SpaceX Joins the Space Tourism Industry

What It Means that SpaceX has Entered the Space Tourism Industry

In Space Tourismby Valerie StimacLeave a Comment

For what is arguably the first time, the internet lit up today about space tourism. After teasing an announcement on Twitter yesterday…

SpaceX announcement tomorrow at 1pm PST

— Elon Musk (@elonmusk) February 27, 2017

…there was loads of speculation. What could it be? Next gen flight tests? New launch sites? A satellite fleet? (Source:

Then, in unsurprising fashion, Musk dropped a second tweet today on the heels of a livestream announcement and blog post on the SpaceX blog:

Fly me to the moon … Ok

— Elon Musk (@elonmusk) February 27, 2017

The internet promptly blew up and geeked out – just like that, SpaceX has gone from being the industry leader on the path to Mars to being the latest company to enter the space tourism race.

I’ve been wary of saying SpaceX is a space tourism company – even going so far as to say it wasn’t in a recent piece for The Establishment  –  but now I must change my tune. SpaceX is in this space tourism thing we’ve all been so pumped about.

What does this mean for space tourism? Good things, my friends. Very good things. From a tourism perspective, here’s what it means that SpaceX is now a major player in the space tourism industry. 

SpaceX Joins the Space Tourism Industry
Photo credit: SpaceX

The Timetable will Step Up Across the Industry

In general, Space X will help make all of the predictions I forecast earlier this year a reality. By aggressively committing to a year when they will deliver the requested service to their customers, SpaceX is committing to all the steps in between now and that day — and there are a lot of them.

Competitors will begin (or continue) manned test flights this year in an attempt to keep up (or ahead) of SpaceX as much as they can. I can now confidently say: by 2018, space tourism is going to be very close to a common occurrence. We’ll know for sure once they nail down the dates of this moon mission more specifically.

Prices are Guaranteed to Fall

I called this one too, before knowing SpaceX would enter the market. Now, falling prices are a certainty. Maybe not within 2017 – but by the end of the 2010s, we’ll be able to discuss space tourism more realistically for people in the 2020s.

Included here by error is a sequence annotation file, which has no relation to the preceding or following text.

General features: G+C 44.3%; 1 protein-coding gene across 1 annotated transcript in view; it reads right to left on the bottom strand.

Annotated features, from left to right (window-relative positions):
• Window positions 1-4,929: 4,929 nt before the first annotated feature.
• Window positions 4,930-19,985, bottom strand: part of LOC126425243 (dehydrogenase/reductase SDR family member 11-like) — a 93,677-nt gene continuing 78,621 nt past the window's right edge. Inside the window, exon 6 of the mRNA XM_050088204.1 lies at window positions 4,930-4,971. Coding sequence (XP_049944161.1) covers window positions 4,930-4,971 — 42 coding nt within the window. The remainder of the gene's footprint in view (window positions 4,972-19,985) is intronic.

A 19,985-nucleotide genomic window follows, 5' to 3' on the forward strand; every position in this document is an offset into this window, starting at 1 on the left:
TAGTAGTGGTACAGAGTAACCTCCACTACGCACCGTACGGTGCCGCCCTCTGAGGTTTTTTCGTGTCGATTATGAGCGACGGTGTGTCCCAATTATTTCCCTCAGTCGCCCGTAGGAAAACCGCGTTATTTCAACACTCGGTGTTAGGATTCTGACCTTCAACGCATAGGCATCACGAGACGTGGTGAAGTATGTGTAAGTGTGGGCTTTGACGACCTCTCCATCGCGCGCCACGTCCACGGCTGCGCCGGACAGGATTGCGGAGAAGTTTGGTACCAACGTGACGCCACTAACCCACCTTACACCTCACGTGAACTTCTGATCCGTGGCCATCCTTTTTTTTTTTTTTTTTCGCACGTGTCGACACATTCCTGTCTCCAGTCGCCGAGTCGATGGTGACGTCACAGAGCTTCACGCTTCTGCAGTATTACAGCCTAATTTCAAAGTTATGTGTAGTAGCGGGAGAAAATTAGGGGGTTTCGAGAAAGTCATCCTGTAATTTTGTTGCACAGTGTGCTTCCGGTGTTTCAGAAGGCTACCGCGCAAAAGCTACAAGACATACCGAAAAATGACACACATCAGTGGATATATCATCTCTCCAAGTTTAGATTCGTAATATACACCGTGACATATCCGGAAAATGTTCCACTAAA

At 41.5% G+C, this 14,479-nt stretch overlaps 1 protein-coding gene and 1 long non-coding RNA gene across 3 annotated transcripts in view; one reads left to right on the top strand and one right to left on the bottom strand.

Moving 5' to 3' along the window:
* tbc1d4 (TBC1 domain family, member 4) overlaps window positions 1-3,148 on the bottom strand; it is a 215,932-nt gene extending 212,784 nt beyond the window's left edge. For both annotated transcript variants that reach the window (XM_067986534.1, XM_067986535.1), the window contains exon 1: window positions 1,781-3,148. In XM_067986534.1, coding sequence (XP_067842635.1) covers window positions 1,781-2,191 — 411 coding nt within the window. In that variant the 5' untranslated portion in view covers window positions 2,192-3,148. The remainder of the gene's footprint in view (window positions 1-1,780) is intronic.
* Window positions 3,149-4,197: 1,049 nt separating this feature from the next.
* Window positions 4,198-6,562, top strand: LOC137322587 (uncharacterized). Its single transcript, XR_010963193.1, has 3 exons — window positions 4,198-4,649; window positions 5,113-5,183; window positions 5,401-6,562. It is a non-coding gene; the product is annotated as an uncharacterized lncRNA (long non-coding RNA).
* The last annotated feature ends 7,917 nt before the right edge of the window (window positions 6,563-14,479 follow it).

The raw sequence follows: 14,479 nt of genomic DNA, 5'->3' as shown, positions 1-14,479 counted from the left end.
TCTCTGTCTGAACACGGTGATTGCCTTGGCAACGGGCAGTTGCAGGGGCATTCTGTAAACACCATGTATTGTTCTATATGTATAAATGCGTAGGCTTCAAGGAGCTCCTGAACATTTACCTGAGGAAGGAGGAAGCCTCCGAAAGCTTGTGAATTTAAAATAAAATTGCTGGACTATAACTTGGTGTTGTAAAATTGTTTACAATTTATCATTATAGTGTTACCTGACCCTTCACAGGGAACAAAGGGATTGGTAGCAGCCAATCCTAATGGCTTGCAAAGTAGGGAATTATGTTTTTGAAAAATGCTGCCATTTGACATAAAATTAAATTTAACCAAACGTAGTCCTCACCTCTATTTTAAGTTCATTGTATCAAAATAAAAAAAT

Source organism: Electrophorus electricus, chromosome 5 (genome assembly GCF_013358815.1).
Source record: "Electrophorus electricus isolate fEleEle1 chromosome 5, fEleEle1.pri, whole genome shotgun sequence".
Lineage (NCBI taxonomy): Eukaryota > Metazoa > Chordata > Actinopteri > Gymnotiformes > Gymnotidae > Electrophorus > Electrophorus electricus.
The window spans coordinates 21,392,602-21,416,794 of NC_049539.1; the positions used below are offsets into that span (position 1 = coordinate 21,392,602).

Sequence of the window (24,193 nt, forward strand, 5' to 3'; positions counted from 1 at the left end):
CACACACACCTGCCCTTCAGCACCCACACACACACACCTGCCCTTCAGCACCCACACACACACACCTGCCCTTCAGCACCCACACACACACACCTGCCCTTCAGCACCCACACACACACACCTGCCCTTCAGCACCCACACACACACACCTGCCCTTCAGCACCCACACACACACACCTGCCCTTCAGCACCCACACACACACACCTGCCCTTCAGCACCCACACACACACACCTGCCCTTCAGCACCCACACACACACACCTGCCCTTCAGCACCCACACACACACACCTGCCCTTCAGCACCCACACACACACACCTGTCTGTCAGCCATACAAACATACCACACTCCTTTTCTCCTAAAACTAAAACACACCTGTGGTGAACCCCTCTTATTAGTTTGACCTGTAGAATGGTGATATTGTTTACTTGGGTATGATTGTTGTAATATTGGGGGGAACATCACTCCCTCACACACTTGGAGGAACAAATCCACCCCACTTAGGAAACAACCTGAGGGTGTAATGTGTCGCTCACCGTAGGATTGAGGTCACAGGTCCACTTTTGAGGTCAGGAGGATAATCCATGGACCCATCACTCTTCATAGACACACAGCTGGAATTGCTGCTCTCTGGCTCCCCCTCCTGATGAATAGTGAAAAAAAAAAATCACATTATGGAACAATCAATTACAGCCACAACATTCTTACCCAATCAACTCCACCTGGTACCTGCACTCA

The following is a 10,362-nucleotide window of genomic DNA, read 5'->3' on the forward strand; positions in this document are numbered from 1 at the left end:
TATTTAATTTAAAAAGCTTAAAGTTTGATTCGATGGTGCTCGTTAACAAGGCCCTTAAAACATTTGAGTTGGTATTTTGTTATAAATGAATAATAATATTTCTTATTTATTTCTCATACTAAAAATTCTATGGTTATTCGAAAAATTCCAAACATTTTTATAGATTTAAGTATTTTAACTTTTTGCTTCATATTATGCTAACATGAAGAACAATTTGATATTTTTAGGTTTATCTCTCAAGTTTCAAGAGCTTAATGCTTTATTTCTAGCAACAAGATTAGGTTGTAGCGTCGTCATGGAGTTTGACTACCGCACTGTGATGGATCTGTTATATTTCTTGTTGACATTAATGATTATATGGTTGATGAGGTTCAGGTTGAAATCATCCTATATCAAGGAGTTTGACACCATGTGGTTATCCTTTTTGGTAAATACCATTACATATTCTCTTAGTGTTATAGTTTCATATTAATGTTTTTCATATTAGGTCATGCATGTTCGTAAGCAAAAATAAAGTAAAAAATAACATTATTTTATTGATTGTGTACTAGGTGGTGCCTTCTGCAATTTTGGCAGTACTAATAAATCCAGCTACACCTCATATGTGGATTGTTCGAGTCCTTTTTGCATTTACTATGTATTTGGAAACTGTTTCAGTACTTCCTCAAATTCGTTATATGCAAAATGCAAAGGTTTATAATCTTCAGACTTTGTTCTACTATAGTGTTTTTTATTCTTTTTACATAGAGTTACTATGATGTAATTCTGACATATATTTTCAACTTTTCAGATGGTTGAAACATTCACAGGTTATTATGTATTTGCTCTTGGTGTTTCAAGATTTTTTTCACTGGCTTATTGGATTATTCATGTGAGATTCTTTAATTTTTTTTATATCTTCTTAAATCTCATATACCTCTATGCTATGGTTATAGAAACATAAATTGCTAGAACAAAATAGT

What SpaceX brings into space tourism (that it has been sorely lacking) is a proven commitment to reusable launch technology. I won’t deny that Virgin Galactic and Blue Origin are also on this path, but the frequency at which SpaceX launches and re-launches rockets is almost unreal. When you can cut the cost of the launch as much as they have (and will do), the majority of what comprises a ticket price will fall.

Access to Space will Happen Rapidly

One of the biggest arguments I hear from people who think space is beyond reach in our lifetime is the price. As I’ve already mention, that’s going to come down at a much more significant rate than we could have predicted before SpaceX started offering space tourism services.

Along with falling prices, we’ll see more people reserving spots to travel to space. I predict this will happen across the board as space tourism provider prices come down; it may stagnate some as even SpaceX takes advantage of the super-rich and their ability to help financially insulate the company for years to come. 

SpaceX Joins the Space Tourism Industry
Photo credit: SpaceX

New Destinations are Within Reach

In early 2015, I half-jokingly asked people what activity would you like to do in space (spelunking on the moon, earth-gazing, exploring Mars, etc.)? People thought I was joking that not only would they get to go to space — they’d get to choose what to do once there.

Up until this point, space tourism has been almost exclusively focused on Low Earth Orbit. Every other player within space tourism has been talking about the relatively easy task of getting people to LEO and back… something we do all the time with astronauts and the ISS.

SpaceX, like they (and Musk) have always done, comes out and sets the bar higher. 2,413 times higher, to be precise. LEO is the beginning of the list when it comes to space tourism now.

Is SpaceX a game changer for space tourism? Let us know in the comments!

About the Author
Valerie Stimac

Valerie Stimac

Valerie is the founder and editor of Space Tourism Guide. She decided to start the site after realizing how many friends and family had never seen the Milky Way, and that space tourism was going to unlock the next great travel destination: space!

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